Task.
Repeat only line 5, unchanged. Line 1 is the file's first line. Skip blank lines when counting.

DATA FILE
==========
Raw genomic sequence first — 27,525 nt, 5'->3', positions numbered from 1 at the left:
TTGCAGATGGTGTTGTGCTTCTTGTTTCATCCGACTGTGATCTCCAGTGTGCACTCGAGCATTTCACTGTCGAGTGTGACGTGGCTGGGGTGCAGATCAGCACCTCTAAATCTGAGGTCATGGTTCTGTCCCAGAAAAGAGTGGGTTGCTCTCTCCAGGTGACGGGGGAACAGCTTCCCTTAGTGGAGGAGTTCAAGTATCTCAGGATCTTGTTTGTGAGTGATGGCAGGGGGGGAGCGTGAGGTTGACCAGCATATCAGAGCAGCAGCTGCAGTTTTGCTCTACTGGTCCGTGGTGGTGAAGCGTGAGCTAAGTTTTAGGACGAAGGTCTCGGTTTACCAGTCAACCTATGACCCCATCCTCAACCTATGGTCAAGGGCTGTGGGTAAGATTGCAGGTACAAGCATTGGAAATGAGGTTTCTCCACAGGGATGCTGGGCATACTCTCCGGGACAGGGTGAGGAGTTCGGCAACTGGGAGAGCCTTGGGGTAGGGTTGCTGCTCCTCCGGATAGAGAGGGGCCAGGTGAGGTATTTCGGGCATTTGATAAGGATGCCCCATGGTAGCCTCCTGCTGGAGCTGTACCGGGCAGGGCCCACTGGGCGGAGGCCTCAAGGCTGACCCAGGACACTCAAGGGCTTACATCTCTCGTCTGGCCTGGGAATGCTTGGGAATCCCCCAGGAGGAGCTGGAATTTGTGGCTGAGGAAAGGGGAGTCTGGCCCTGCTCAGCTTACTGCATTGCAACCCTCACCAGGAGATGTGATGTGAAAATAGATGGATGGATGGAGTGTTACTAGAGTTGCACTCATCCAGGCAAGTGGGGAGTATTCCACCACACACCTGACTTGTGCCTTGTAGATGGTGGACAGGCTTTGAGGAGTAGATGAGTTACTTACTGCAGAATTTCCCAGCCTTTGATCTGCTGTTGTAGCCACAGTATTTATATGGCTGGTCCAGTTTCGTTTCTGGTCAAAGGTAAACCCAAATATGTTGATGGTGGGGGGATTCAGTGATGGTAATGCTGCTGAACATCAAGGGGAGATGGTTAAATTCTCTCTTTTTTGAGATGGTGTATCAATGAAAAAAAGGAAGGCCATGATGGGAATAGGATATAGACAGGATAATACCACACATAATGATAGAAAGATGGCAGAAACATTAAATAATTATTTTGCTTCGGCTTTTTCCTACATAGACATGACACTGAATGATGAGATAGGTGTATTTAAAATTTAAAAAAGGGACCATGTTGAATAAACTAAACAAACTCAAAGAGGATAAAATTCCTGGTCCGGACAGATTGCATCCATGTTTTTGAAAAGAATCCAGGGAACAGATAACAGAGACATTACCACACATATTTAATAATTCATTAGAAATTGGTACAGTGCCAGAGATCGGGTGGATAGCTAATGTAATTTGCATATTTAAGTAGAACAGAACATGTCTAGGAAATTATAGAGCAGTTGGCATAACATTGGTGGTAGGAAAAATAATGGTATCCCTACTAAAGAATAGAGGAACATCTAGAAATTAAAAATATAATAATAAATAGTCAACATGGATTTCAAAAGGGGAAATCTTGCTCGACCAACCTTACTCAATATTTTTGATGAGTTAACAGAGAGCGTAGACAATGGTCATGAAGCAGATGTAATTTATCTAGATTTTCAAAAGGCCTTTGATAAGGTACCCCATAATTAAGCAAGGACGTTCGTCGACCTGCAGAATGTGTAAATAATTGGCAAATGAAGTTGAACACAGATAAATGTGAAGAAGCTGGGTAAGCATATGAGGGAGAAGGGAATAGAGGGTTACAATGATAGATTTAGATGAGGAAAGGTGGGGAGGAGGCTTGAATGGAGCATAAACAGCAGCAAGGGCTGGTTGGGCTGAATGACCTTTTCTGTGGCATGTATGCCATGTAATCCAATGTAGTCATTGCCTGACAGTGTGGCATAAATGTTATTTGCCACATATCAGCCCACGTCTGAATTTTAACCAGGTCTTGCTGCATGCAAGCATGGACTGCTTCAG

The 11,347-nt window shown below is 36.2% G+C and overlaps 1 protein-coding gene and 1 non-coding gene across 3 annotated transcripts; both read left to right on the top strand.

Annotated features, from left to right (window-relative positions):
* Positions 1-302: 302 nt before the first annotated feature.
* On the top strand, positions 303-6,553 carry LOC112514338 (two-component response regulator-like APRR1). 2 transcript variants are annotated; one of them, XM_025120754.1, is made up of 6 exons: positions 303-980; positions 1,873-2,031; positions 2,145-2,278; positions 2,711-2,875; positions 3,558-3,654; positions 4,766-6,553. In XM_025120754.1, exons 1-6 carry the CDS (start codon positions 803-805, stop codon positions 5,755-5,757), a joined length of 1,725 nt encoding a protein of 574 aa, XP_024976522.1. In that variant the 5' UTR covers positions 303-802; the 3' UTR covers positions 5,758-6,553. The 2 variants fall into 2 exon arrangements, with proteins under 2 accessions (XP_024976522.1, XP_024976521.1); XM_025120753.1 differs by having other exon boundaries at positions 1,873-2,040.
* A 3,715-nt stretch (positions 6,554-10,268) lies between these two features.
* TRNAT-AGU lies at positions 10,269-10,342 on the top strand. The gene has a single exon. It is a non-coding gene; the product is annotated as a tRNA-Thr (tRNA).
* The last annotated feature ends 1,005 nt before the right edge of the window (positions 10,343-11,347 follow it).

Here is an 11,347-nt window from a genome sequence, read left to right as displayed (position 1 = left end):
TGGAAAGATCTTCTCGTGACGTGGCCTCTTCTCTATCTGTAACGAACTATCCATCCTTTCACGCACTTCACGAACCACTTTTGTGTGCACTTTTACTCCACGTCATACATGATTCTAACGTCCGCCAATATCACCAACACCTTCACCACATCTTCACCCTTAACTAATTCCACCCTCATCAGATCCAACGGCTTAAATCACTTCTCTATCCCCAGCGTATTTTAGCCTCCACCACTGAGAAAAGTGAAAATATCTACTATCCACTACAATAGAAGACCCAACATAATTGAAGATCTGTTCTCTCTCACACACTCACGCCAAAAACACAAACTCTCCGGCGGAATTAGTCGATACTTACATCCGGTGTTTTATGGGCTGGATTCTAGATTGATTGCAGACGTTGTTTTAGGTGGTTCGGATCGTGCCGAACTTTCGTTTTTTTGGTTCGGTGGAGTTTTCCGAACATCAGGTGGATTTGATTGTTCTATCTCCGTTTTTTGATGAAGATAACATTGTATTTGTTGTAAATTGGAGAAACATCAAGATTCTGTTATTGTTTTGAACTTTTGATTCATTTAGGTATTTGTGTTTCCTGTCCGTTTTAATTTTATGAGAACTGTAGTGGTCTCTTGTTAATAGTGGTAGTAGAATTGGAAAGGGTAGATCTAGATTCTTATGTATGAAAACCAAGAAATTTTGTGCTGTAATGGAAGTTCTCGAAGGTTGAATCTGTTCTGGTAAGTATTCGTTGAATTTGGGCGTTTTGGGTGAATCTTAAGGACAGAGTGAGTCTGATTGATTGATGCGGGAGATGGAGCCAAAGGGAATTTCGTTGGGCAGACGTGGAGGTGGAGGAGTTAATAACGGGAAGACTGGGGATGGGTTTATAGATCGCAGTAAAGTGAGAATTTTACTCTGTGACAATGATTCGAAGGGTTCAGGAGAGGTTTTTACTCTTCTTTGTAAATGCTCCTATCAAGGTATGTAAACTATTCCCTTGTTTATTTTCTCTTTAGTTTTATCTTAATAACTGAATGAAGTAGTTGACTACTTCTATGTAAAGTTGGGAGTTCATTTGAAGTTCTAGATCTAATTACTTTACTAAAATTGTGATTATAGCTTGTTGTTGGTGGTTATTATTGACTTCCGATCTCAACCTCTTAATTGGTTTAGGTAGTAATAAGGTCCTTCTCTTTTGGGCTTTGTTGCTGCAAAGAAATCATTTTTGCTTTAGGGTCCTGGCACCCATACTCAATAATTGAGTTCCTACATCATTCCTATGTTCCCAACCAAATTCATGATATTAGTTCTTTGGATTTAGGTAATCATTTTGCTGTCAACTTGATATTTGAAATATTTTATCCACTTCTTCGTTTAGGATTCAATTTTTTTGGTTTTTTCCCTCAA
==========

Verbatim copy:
* Positions 1-302: 302 nt before the first annotated feature.